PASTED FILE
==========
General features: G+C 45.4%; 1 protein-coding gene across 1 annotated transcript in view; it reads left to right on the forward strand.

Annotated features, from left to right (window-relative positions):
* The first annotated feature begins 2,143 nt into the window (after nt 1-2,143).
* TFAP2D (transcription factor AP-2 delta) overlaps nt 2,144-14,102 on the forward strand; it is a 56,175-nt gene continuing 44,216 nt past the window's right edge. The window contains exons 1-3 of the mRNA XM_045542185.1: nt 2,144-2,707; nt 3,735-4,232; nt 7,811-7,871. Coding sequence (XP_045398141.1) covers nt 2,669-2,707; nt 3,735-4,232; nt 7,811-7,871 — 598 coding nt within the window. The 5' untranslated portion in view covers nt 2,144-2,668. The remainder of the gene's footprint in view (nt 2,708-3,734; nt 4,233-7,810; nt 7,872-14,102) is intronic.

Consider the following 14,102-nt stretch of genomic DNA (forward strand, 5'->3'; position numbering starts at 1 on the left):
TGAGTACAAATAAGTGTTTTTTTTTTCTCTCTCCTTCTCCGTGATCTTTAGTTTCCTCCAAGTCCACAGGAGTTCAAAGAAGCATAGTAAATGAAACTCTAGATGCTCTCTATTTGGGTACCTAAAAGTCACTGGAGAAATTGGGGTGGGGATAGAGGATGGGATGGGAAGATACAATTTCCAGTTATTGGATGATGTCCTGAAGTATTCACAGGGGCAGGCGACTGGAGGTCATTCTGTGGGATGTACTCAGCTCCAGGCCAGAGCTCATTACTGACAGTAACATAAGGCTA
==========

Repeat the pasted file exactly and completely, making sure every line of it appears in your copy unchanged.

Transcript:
General features: G+C 45.4%; 1 protein-coding gene across 1 annotated transcript in view; it reads left to right on the forward strand.

Annotated features, from left to right (window-relative positions):
* The first annotated feature begins 2,143 nt into the window (after nt 1-2,143).
* TFAP2D (transcription factor AP-2 delta) overlaps nt 2,144-14,102 on the forward strand; it is a 56,175-nt gene continuing 44,216 nt past the window's right edge. The window contains exons 1-3 of the mRNA XM_045542185.1: nt 2,144-2,707; nt 3,735-4,232; nt 7,811-7,871. Coding sequence (XP_045398141.1) covers nt 2,669-2,707; nt 3,735-4,232; nt 7,811-7,871 — 598 coding nt within the window. The 5' untranslated portion in view covers nt 2,144-2,668. The remainder of the gene's footprint in view (nt 2,708-3,734; nt 4,233-7,810; nt 7,872-14,102) is intronic.

Consider the following 14,102-nt stretch of genomic DNA (forward strand, 5'->3'; position numbering starts at 1 on the left):
TGAGTACAAATAAGTGTTTTTTTTTTCTCTCTCCTTCTCCGTGATCTTTAGTTTCCTCCAAGTCCACAGGAGTTCAAAGAAGCATAGTAAATGAAACTCTAGATGCTCTCTATTTGGGTACCTAAAAGTCACTGGAGAAATTGGGGTGGGGATAGAGGATGGGATGGGAAGATACAATTTCCAGTTATTGGATGATGTCCTGAAGTATTCACAGGGGCAGGCGACTGGAGGTCATTCTGTGGGATGTACTCAGCTCCAGGCCAGAGCTCATTACTGACAGTAACATAAGGCTA